The middle school pastor at our church has the most compelling eye color. Not hazel. Not gold. But literally hazel on the outside then fades to gold. I'd been meaning to take a picture for this post. Alas, I kept forgetting.

  18. Oh dear, Lisa! Eyes the color of a grape lollipop.

    Elizabeth Taylor's eyes are purpleish blue. But that's a rare color.

    Hmm. Grape lollipop.

    How does an author top that?

  19. Laurie, you brought up a good point with contact lenses. When my oldest son wears his, his eyes are brighter, almost glistening. He's been accused more than once of being stoned. Poor kid.

    When Child #4 was choosing glasses, he begged and begged for me to buy him contacts instead. Which ones? Hulk eyes. *sigh* We chose green glasses instead.

  20. Oh, MaryC, what a funny yet heartbreaking story.

    One of my high school sunday school teachers had one blue eye and one brown. Was born that way. Took me a while to look at her and not stare at her (odd) eyes.

  21. Deb, if your hero is a horticulturist, then I can see him describing the heroine's eyes as the color of algae. Not romantic, but certainly fitting.

  22. I had a friend who was very into wholistic medicine and taught me how our eyes actually show our health history. Some of that cloudiness or brown discoloration can actually point to health issues and old injuries. Also the lines in our eyes mean different things. It was fascinating and seemed quite accurate.

    She used Matthew 6:22-23. 22 “The eye is the lamp of the body. If your eyes are healthy,[a] your whole body will be full of light. 23 But if your eyes are unhealthy,[b] your whole body will be full of darkness. If then the light within you is darkness, how great is that darkness!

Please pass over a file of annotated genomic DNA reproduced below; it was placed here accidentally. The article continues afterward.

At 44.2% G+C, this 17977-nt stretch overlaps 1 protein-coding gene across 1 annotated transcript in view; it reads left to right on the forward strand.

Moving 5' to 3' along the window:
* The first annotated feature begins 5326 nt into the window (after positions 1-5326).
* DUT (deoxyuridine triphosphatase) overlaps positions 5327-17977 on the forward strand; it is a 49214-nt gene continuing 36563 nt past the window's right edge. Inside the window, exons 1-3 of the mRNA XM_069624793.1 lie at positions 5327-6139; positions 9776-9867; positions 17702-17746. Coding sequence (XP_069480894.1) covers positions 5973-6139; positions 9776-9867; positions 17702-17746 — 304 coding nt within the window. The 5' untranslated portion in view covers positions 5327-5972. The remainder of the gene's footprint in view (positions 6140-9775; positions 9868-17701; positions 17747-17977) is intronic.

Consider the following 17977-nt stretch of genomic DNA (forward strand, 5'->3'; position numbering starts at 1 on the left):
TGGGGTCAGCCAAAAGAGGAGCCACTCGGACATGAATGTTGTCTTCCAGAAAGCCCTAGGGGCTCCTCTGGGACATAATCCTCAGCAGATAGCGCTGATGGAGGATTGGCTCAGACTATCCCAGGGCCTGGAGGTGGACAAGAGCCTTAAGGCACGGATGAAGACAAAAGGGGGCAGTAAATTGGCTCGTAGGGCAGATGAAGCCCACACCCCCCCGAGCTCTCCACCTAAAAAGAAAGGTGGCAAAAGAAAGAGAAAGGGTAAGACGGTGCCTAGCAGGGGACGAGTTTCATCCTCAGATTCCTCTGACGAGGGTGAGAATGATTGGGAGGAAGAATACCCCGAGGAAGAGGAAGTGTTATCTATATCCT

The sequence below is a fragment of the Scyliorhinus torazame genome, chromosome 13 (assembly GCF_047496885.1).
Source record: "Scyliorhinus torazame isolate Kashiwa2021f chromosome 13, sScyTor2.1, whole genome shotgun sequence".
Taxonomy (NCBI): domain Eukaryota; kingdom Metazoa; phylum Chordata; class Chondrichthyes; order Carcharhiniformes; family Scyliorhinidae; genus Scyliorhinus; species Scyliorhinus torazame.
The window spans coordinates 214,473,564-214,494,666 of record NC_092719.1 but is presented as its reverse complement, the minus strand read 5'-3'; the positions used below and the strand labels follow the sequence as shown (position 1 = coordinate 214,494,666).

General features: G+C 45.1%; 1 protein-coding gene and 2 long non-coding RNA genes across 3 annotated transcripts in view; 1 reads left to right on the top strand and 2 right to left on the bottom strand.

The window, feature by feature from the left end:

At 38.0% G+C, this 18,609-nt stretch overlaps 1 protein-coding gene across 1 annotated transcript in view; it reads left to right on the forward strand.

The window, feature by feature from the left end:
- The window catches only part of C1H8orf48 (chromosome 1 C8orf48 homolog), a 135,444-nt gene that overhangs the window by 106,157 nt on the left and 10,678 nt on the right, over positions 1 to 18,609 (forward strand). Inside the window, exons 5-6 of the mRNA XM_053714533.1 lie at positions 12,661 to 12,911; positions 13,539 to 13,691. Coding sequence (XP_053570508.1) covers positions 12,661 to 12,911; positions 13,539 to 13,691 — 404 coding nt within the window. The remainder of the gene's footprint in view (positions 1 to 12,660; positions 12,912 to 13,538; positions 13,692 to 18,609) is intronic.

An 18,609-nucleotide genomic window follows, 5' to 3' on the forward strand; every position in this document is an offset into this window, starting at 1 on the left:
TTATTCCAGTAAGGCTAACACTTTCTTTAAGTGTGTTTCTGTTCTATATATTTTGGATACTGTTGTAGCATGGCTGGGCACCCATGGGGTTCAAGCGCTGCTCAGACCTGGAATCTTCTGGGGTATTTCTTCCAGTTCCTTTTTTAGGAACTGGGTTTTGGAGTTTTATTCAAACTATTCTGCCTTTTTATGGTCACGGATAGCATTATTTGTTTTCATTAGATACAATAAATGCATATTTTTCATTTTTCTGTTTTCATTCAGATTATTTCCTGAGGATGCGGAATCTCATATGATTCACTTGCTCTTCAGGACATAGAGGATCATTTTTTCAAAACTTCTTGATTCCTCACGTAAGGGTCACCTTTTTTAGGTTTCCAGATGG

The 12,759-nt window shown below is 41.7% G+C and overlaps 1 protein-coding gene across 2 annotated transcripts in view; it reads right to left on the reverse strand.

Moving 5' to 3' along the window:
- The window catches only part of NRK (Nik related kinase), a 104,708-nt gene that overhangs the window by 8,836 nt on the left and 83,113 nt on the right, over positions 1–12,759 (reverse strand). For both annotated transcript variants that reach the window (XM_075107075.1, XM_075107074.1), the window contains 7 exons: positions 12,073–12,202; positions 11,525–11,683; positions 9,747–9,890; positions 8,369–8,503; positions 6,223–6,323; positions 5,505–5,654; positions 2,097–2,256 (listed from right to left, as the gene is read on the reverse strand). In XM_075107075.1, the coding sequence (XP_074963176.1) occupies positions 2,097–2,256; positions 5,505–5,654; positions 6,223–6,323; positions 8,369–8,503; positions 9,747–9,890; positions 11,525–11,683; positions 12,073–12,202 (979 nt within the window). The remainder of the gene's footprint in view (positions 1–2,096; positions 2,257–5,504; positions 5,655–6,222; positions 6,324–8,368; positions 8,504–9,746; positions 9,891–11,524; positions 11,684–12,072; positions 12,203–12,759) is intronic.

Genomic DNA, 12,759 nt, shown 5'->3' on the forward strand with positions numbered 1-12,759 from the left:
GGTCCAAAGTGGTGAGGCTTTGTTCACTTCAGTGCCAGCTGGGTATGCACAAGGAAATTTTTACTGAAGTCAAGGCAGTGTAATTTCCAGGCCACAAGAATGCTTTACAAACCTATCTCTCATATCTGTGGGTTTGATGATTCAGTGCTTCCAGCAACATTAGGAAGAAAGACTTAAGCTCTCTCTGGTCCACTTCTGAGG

Wow, Dina!

  23. Cheryl, that is a great Austen quote. This post has got me thinking that it's not so much the color of a character's eyes but how the viewer feels looking at them.

  24. Oh, Suzie, I know what you mean about colored contacts. Sometimes they just look spooky.

    I don't mind ones that accentuate a person's natural eye color. But when they're so . . . dramatically different.

    I remember working with a girl who had tawny eyes. Not quite mustard yellow. Not quite light brown. Just somewhere in between. Since she was part native-american, the color was a beautiful contrast to her skin tone and black hair.

    One day she wore her glasses to work.

    Plain true brown eyes.

    She seemed less exotic.

  25. Carla, I tried to fine male brown eyes with darker, longer lashes. No success. But I thought the color was fairly close to the description.

    Good point about authors changing the color description in a book. I know I've come across a few of those . . . and wanted to say, "What was wrong with just saying brown!?"

    The snippet Ruth gave me is actually longer than what I shared. Lemme find the whole exerpt becasue she did a fabulous job.

    Geneva found herself looking straight into the bluest pair of eyes she’d ever seen. They were the blue of the open ocean off Ferguson Point after the morning fog burned off and the noon sun hung high overhead. Not a cloud diminished the hue of the vast, flat expanse of sea then, but its inky blue depths sparkled with a thousand lights and depths from the reflecting sun.

    Captain Caleb’s eyes danced with a mixture of concern and amusement. It wasn’t the sly amusement of the onlookers, she realized, but a companionable sort, as if he and she were sharing some private joke. Their wry twinkle was telling her that he had been in a similar predicament in another time and place, long ago enough to look back with humor.

    Wow! Now that's how to layer in eye color and make it more than just about eye color.

  26. Grape lollypop> Now that is a great example of purple prose.

  27. Enjoying the eye conversation. Here is a quote from my first novel. These are the eye's I think would look like the second set in Gina's post.

    He towered over me, forcing me to tilt my head far upward to meet his gaze. He almost reminded me of William for a moment, but the resemblance stopped at his eyes.